Snowplowing is a classic technique for newbies learning to ski. You put the skis into a triangle, apex forward and get slightly up on the edges. The natural motion of each ski is opposed to its partner, cancelling out any forward movement on a gentle slope. If the slope is too steep, the triangle shape becomes impossible to maintain, the skis naturally tend towards the parallel, and it's goodnight and goodbye to the newbie as gravity takes over.
The beauty of the snowplow is that although it "paralyses" the beginner, it gives them control. By slightly flattening either the left or the right ski, they move forward in a left or right turn, enabling them to tack their way down the slope. It's not exactly skiing, but it's a hell of a lot better than cart-wheeling down the mountain in a tangle of limbs, skis and poles.
When the G20 met in London in the Spring of 2009 in an attempt to reverse a global financial slump of enormous proportions, they came up with an action plan that was highly analogous to the snowplow technique. As IMF Deputy Managing Director David Lipton noted in a recent Chatham House speech entitled "Resolving the Crisis and Restoring Healthy Growth: Why Deleveraging Matters", the G20's plan consisted of two opposed and contradictory principles.
The political leaders knew that since one of the root causes of the crash was the huge build up in private and public sector debt, part of the cure would inevitably have to be the unwinding of that debt through austerity measures, making austerity a key principle of the hoped for recovery. The second principle, not surprisingly, involved a commitment to taking measures to encourage jobs and growth, including massive stimulus packages. Left ski. Right ski. Contradictory forces. Little of one, you go left, towards austerity and contraction, little of the other, you go right, towards stimulus and expansion.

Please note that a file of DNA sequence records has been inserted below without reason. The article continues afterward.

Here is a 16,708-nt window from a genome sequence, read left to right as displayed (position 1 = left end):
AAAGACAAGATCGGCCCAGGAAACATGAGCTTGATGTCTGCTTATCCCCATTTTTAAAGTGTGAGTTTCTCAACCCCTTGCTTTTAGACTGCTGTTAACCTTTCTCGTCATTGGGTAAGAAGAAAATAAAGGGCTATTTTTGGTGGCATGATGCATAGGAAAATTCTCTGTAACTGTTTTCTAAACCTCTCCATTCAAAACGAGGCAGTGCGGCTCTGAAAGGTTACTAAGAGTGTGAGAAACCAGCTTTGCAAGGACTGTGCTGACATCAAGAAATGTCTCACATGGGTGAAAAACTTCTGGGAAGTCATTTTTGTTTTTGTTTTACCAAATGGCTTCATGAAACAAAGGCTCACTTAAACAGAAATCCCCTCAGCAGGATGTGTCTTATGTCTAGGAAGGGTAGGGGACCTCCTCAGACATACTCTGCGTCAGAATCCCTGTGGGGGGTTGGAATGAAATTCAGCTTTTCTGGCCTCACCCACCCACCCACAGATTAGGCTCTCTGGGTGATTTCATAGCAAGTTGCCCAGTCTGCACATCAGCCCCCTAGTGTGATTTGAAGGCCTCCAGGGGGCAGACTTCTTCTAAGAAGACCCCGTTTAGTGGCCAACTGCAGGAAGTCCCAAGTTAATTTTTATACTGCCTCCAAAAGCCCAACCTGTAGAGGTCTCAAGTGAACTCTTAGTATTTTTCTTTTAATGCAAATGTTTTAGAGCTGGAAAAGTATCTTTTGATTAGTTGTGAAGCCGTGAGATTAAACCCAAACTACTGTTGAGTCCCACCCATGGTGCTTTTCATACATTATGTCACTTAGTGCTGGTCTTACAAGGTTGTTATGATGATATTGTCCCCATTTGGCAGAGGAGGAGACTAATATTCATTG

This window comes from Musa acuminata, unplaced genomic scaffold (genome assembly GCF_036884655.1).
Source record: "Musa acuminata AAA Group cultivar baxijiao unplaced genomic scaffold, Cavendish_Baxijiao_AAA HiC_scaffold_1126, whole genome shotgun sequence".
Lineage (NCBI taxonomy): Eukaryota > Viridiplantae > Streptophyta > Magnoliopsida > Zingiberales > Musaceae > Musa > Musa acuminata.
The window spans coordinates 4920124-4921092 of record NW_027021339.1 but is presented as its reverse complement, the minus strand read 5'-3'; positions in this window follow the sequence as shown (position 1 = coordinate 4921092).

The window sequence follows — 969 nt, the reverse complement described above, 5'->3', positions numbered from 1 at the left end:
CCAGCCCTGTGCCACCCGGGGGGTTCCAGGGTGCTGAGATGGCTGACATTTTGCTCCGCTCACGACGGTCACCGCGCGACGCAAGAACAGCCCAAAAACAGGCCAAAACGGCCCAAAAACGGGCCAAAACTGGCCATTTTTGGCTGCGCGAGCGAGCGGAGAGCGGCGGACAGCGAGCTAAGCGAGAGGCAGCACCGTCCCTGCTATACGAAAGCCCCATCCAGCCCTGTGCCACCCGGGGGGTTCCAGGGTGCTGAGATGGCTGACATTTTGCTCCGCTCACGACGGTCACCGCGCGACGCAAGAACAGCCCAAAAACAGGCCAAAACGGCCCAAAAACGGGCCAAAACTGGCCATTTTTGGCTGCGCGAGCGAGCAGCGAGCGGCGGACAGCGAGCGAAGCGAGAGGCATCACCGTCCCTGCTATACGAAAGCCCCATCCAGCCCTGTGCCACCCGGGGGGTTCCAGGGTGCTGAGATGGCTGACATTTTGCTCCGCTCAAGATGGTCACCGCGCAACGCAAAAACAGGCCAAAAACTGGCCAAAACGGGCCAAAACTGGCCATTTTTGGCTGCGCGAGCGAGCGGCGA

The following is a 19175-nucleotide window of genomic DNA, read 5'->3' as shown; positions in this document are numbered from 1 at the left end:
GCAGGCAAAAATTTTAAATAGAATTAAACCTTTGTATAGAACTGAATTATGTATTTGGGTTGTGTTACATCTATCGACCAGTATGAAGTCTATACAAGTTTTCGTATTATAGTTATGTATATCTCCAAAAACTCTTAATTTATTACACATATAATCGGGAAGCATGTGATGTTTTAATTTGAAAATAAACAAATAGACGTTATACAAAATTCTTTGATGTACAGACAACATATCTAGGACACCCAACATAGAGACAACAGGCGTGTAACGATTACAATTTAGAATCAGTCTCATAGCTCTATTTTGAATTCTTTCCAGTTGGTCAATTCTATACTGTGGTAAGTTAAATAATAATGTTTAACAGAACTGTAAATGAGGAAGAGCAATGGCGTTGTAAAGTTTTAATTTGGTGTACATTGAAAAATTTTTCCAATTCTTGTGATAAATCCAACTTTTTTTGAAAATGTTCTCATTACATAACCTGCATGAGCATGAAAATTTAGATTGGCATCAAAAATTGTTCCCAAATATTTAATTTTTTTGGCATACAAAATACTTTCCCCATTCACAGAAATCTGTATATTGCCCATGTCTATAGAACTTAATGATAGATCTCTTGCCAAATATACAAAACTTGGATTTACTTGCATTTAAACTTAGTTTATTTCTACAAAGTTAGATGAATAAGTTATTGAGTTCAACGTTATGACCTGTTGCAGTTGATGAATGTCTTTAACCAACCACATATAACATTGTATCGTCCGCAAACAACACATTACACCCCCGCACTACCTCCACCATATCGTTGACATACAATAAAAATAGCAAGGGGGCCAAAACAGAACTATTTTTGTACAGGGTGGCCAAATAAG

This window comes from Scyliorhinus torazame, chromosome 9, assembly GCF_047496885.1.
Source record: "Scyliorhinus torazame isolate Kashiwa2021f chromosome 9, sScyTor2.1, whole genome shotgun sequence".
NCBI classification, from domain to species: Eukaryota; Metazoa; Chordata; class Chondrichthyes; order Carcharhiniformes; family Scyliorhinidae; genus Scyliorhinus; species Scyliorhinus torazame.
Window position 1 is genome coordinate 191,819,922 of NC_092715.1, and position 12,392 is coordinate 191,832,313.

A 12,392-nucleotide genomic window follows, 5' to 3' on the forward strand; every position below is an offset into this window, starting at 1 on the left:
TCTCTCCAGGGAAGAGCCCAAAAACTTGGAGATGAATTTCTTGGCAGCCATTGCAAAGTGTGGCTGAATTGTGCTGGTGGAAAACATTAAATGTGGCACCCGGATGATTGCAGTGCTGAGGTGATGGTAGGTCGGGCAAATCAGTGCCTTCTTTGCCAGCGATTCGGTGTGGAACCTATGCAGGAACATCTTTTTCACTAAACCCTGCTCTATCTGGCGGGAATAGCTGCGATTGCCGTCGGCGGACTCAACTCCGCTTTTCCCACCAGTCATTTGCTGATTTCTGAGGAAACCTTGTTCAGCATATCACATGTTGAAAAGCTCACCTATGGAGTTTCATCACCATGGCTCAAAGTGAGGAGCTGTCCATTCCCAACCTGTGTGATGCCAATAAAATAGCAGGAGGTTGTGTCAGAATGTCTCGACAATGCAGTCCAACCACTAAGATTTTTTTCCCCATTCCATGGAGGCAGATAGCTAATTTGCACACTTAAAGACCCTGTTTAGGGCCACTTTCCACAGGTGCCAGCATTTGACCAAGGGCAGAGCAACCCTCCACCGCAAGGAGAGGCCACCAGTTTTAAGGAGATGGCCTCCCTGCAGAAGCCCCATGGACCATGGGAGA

So far, taking the consultant's famous helicopter view, our newbie skier appears to be stuck half way down the mountain, unable to decide whether to favor the left or the right ski, and with no shortage of onlookers yelling for our skier to ditch one ski or the other. The problem for the politicians is that they are dealing with exceedingly mushy controls where the link between action and result is mediated by complex chains of events which do not always deliver the results that the politicians hope for when they pull on the levers. Lipton's speech is a kind of scorecard, ticking off what has been achieved so far, and noting what kinds of future actions might be expected to bring positive results.
What governments need to do is plain enough. Lipton summarizes this succinctly:
"To resolve this conundrum, policymakers need the right pace of consolidation in the short term, effective and credible commitments (to reigning in public debt) in the medium term time frame, and a willingness to adjust along the way. Deleveraging is necessary, but it should be implemented at a speed and in a way that minimizes the impact on growth."
It goes without saying that this is far easier said than done. The classic case in point is probably the UK, where the Coalition Government has been committed to austerity and has seen growth falter and die, with a triple dip recession very much on the cards by the end of 2012. Plans to step up infrastructure spending to counteract that mean increasing public debt instead of decreasing it, and it is not at all clear that the UK has the fiscal headroom to take on much more debt. If one looks at the projections for UK public debt by 2040, from the Bank for International Settlements, unless the UK cuts back hard, it is set to see its debt to GDP ratio pass 400% by that date, which would put it in a Zimbabwe like position. Like I said, stuck half way down the mountain on a slippery slope, desperately trying to keep those skis in snowplow formation. All Lipton and the IMF can do, as his speech shows, is to keep reminding the newbie skier that he/she has two skis, not one. A bit of austerity, a bit of growth... Will it work? Time and the severity of the slope will tell.
Further reading on austerity:
- Understanding the Implications of Japan’s “Two Lost Decades”: Lessons for Europe and the United States, by John Vail
- Austerity vs Stimulus in the Context of the EU Crisis, by Patricia Gabaldón
- Disinflation and Low Growth versus Inflation and Reasonable Growth, by Valentijn van Nieuwenhuijzen
Tags: austerity , austerity budget , austerity measures , Chatham House , G20 , IMF , London